A foam is just a liquid with plenty of air incorporated into it. You can incorporate air into any liquid; in order to be able to create an actual foam, however, you need to be able to incorporate the air faster than it escapes.
What makes a liquid able to hold the air you're incorporating (and hence form a foam) is a foam stabilizer, also commonly called an emulsifier1. I know of no specific taxonomy of stabilizers, but the vast majority are hydrocolloids AKA gelling agents and belong to some family of protein.
- Agar, carrageenan, alginate, xanthan, and pectin are all types of polysaccharide;
- Lecithin is mostly a random collection of phospholipids;
- Gelatin is denatured collagen, i.e. animal protein;
- Whey protein is the prevalent protein in dairy products;
And so on. Really almost any emulsifier will do. Basically everything in your list either is, or contains, one of the the additives mentioned above:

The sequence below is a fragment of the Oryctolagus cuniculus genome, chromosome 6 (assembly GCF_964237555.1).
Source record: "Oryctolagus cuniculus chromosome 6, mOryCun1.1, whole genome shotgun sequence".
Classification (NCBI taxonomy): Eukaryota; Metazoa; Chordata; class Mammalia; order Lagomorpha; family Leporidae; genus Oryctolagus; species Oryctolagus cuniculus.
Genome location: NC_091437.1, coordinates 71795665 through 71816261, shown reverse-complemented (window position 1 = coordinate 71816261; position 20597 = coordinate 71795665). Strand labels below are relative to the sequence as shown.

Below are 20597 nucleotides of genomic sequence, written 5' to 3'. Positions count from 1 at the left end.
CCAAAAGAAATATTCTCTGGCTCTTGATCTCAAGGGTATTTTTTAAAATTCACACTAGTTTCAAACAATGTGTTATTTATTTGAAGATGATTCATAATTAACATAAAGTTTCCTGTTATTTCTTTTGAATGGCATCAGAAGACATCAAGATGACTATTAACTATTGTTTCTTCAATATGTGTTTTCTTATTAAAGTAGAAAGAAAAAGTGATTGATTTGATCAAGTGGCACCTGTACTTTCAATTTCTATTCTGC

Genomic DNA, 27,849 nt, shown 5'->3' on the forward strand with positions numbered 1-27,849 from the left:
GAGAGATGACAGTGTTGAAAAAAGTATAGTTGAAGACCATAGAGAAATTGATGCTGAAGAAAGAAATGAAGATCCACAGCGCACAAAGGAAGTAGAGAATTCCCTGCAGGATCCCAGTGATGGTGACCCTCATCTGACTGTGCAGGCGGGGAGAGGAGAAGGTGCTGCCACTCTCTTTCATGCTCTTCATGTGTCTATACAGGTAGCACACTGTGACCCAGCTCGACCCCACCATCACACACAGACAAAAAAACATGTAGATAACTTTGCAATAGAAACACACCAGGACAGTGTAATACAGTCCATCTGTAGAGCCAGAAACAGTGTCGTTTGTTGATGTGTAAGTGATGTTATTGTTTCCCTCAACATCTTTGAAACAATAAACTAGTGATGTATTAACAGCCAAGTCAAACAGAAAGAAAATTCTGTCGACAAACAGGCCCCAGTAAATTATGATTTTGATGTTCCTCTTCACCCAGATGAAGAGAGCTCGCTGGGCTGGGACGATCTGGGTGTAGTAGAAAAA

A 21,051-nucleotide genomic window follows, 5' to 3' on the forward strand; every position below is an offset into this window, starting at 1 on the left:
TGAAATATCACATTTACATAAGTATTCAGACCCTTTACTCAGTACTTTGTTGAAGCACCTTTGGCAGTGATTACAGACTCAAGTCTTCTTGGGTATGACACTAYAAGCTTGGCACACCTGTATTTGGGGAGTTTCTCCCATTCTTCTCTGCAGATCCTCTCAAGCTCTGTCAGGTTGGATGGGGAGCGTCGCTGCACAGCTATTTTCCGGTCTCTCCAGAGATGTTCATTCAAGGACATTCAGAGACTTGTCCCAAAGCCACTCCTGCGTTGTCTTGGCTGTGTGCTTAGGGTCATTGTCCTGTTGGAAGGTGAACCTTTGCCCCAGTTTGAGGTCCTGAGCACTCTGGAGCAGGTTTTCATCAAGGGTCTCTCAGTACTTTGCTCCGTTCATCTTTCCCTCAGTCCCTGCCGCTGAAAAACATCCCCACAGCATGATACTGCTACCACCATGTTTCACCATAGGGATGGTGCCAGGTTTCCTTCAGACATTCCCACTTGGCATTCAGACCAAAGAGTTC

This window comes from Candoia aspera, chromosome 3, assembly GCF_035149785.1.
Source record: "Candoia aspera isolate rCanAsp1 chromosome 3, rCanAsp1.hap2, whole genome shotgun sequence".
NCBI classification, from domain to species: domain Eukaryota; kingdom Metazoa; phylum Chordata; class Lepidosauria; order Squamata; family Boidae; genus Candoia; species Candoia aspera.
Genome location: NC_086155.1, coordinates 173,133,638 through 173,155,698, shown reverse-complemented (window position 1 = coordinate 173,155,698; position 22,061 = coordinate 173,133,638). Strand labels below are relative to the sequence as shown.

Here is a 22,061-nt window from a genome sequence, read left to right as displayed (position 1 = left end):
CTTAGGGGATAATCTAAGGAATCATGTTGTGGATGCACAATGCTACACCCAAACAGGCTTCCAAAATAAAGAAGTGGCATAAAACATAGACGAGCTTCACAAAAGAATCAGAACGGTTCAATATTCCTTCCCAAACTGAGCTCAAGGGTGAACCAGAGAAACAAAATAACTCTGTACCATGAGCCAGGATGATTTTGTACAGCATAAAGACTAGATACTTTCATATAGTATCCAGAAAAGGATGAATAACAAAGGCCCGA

- Chocolate is almost always emulsified with soy lecithin;
- Eggs contain high amounts of lecithin;
- Milk and cream contain whey protein;
- Most "supermarket cream" also has emulsifiers like carrageenan already in it.
...you get the picture, I hope. The most basic answer I can give to this is that if you want to make a foam, you need to either use something that's already an emulsion (milk, butter, chocolate, etc.) or use an emulsifier/stabilizer additive (such as gelatin, lecithin, etc.)
If you want a relatively complete list of all of the food additives that qualify, you'll want to look at the E number, and specifically E400-499 (thickeners, stabilizers, emulsifiers).
1. As commenter Erik very correctly points out, an emulsifier is not the same thing as a foam stabilizer. However, by convention, the terms seem to be used interchangeably all over the place, to the extent that I get blank looks when I refer to a "stabilizer" as opposed to "emulsifier". So, know the difference, but don't get too hung up on it.